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ElaMiNaTo
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Hi Smile

This time with no code at all. I'm wondering whether its possible to get the | symbol into the padding area of an li-element. Its about a horizontal nav bar that looks like this: "link1 | link2". So the | is kind of a seperator.

Sure I guess I could use "position: relative" or "position: absolute" to solve this. But I do not think of this of an elegant way of solving the problem. The most elegant way to me would be to make a background image with the |. But then it's an image. An image is bigger than just text. Thats inefficient.

Any other thoughts / ideas?

Thanks Smile

ElaMiNaTo
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Solved it elegantly.

I found a very easy different way to solve this elegantly. I thought way too complicated.

Hugo
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Thanks for sharing how then

Thanks for sharing how then Wink

I was going to offer a few possible solutions and also the general rules regarding link separators but...

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burlster
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Menu

Would you mind sharing anyway please Hugo? This is something I've always been a bit curious about. I've done many different ways before but the most common for me usually ends up something like:

<ul>
<li><a href="#">Home</a></li>
<li>&nbsp;&nbsp;&nbsp;&#124;&nbsp;&nbsp;&nbsp;</li>
<li><a href="#">Links</a></li>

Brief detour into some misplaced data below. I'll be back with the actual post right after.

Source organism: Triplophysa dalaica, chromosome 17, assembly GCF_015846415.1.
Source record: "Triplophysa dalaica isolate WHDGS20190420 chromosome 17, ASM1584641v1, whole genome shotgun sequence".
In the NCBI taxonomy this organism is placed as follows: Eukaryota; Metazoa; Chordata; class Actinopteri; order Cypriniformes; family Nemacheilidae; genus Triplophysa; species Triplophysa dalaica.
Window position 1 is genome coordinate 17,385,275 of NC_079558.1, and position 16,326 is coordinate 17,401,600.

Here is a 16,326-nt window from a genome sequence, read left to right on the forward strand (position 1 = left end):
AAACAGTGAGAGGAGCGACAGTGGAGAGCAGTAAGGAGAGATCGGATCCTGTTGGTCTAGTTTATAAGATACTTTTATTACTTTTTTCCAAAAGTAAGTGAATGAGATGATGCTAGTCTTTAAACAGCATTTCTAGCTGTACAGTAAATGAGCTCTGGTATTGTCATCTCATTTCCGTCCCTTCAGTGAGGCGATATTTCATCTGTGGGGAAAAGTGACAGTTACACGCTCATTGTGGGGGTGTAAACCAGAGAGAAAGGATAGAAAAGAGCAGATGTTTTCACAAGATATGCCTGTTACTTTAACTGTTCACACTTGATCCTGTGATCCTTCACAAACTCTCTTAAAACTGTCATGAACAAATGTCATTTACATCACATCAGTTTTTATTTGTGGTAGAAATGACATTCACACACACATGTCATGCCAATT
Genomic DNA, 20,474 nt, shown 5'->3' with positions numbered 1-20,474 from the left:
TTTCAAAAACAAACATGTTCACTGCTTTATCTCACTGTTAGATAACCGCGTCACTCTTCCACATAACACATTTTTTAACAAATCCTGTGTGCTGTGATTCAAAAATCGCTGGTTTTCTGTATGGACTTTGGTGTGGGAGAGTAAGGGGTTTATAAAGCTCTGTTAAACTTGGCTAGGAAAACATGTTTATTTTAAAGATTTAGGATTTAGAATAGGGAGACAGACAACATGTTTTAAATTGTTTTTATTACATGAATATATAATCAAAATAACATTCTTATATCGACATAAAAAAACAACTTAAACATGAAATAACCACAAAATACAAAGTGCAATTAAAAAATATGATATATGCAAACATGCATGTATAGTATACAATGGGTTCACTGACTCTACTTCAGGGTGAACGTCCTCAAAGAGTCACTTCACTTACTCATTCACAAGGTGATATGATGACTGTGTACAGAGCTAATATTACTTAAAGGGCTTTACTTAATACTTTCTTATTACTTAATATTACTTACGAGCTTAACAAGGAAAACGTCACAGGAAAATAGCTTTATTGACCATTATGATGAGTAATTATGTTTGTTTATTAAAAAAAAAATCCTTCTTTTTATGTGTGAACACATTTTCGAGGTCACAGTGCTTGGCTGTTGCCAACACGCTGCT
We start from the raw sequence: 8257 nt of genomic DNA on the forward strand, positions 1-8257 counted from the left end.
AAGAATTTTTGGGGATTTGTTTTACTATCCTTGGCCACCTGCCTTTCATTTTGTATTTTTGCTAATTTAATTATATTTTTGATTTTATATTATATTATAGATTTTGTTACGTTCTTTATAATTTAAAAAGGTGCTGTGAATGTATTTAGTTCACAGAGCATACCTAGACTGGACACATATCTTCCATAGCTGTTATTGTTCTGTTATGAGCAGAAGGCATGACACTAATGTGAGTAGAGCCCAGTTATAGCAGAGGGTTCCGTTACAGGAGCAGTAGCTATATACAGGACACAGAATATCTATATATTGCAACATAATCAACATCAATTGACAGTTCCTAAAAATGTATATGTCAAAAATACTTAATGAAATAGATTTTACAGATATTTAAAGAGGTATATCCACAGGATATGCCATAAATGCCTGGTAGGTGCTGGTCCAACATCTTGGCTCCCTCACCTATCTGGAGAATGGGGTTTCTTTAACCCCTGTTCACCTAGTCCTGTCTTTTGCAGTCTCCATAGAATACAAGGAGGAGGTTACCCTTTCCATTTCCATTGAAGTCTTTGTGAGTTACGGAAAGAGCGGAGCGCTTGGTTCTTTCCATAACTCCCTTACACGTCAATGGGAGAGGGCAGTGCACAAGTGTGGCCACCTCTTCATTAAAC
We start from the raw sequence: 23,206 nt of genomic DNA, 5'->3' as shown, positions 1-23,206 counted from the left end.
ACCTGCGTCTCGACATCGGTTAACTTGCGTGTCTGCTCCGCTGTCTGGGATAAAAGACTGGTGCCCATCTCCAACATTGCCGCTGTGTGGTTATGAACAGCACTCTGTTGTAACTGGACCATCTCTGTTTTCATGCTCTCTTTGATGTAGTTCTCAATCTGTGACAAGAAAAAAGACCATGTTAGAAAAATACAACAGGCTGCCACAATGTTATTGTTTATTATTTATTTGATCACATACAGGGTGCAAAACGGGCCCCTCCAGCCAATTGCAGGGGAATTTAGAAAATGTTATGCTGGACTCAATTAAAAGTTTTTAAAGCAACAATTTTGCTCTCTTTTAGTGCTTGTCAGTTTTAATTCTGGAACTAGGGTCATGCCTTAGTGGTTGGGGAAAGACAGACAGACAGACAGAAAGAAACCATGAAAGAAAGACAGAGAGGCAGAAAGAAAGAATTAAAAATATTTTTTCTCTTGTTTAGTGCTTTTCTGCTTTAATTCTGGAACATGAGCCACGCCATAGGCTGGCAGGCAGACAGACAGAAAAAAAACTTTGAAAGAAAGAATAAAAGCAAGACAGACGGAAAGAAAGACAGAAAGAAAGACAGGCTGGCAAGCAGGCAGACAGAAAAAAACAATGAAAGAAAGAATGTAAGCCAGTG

<li>&nbsp;&nbsp;&nbsp;&#124;&nbsp;&nbsp;&nbsp;</li>
<li><a href="#">Contact Us</a></li>
</ul>

Then use floating... but I realise this is probably not so efficient!

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ElaMiNaTo
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I just did it in the

I just did it in the following way:

<ul>
<li><a href="">Link1</a>|</li>
<li><a href="">Link2</a>|</li>
<li><a href="">Link3</a>|</li>
<li><a href="">Link4</a>|</li>
</ul>

And CSS:

ul li {
	display: inline-block;
	padding-left: 3px;
	font-size:14px;
	float: left;
}

gary.turner
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Is there some compelling

Is there some compelling reason you don't simply put a border on the li element? E.g.

<ul>
  <li><a href="">Link1</a></li>
  <li><a href="">Link2</a></li>
  <li><a href="">Link3</a></li>
  <li><a href="">Link4</a></li>
</ul>
==================
li {
  border-right: 1px solid; /* when color not specified, 
                              the text color value is used */
  }
 
li:last-child {
  border-right: none;
  }

cheers,

gary

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ElaMiNaTo
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I can't think of any

I can't think of any compelling reason as of now. I think that's the most simplest solution to this problem you just showed me(us) gary.

Thanks for sharing.

Hugo
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Don't add an actual